Waltzing to Armageddon?

A new edition of a well-known book on nuclear proliferation retains its rationalist fallacies.

Issue: Fall 2002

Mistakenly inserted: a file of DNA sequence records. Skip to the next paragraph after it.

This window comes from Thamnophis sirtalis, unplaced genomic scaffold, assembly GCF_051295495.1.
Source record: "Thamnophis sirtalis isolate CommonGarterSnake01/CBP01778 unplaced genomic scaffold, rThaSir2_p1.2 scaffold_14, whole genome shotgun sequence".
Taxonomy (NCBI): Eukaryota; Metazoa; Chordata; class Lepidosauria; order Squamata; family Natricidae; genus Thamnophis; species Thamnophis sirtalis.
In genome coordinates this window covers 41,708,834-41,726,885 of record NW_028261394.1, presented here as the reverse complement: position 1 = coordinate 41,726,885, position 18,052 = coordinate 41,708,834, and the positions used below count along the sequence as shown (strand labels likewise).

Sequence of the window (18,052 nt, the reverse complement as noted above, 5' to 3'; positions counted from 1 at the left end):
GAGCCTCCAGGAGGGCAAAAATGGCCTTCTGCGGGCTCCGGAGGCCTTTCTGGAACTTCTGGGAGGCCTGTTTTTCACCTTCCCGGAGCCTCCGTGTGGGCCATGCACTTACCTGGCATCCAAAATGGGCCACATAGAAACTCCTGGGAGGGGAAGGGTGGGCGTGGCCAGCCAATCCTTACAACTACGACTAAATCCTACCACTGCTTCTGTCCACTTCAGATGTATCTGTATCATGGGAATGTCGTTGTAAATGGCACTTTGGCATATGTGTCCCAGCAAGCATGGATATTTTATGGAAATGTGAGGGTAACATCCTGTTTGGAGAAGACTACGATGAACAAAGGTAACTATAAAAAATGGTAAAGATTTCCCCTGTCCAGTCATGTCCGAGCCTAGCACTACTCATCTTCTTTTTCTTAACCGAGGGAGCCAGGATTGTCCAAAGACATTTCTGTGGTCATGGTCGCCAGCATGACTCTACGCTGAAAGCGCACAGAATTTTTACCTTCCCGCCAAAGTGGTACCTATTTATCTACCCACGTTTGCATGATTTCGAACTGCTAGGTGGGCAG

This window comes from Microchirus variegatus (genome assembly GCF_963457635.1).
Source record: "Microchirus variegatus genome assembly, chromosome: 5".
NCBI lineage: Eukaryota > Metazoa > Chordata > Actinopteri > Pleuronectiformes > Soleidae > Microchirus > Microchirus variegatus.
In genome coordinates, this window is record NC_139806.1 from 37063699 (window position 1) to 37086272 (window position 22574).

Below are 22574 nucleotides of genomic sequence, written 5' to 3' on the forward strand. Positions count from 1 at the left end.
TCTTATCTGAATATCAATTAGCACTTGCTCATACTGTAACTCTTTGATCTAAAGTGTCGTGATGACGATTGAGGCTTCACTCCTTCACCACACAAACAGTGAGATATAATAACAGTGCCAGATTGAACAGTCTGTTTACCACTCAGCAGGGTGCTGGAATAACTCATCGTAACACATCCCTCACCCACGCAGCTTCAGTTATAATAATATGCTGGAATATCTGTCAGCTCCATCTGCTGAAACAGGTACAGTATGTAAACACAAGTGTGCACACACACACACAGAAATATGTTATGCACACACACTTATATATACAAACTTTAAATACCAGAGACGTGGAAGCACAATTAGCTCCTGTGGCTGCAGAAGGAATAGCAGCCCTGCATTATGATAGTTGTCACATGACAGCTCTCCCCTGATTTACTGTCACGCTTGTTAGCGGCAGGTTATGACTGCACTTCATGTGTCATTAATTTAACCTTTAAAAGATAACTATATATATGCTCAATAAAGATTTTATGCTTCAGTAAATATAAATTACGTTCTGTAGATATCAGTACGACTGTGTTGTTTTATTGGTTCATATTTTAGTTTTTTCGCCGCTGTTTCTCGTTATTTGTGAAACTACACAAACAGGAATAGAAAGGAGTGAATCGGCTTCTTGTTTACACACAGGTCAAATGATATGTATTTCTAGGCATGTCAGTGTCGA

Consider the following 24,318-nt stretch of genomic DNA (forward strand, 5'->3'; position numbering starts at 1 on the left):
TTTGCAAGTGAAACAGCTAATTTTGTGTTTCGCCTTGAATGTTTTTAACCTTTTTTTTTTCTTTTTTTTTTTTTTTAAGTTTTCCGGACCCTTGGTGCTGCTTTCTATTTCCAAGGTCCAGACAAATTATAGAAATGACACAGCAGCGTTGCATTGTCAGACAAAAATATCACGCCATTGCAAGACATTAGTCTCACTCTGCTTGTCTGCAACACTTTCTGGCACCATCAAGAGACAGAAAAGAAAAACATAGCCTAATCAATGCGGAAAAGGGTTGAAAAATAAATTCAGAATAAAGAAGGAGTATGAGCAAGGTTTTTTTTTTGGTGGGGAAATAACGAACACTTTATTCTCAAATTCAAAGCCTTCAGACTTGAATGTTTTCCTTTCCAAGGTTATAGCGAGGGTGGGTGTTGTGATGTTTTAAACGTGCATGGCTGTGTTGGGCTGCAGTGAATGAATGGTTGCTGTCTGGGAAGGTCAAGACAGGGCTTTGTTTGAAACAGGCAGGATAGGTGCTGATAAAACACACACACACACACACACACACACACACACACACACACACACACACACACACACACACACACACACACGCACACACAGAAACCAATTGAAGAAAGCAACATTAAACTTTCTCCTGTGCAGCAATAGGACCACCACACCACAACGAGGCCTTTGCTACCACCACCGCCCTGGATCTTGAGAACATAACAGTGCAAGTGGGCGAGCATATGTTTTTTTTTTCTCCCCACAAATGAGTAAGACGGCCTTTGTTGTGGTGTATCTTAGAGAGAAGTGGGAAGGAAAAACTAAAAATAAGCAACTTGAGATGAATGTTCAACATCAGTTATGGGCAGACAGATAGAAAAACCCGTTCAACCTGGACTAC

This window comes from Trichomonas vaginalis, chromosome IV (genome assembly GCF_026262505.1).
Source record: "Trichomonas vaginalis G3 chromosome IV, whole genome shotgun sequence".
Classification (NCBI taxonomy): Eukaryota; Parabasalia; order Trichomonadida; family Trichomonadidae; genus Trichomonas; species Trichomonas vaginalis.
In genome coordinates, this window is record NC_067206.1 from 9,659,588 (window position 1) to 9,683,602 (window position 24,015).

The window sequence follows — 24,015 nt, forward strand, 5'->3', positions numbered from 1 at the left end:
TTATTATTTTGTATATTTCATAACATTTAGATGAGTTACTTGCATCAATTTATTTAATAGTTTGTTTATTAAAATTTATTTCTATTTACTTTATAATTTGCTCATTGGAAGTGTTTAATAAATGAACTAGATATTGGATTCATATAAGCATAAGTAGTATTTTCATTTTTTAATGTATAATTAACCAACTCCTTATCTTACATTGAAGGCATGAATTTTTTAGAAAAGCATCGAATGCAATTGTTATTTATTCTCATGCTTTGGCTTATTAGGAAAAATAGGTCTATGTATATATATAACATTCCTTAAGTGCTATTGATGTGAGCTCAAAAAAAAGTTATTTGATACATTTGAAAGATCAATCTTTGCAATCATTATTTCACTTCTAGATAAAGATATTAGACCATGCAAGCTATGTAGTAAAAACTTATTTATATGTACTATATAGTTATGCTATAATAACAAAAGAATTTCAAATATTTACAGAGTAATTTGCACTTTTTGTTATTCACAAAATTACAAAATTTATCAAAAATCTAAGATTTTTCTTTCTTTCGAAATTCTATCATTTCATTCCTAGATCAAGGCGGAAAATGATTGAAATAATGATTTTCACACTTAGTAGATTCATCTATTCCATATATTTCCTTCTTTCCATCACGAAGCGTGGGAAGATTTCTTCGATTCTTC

The distinguished international relations theorist Kenneth Waltz (still) thinks that the emergence of new nuclear powers is not necessarily to be regretted. In a world of many nuclear powers, in Waltz's view, a major war would be practically impossible. He therefore believes that "more may be better"-that what has come to be called "nuclear proliferation" might actually be a good thing. Scott Sagan, a professor of political science at Stanford University and a leading authority in the field of strategic studies, disagrees; in Sagan's view, "more will be worse." In 1995, Waltz and Sagan published The Spread of Nuclear Weapons: A Debate, in which each laid out his argument and then responded to the other's argument. The discussion was spirited and often quite interesting, and the book deservedly received a good deal of attention. A revised edition, with new passages on terrorism and missile defense and a new chapter on India and Pakistan, has just been published.

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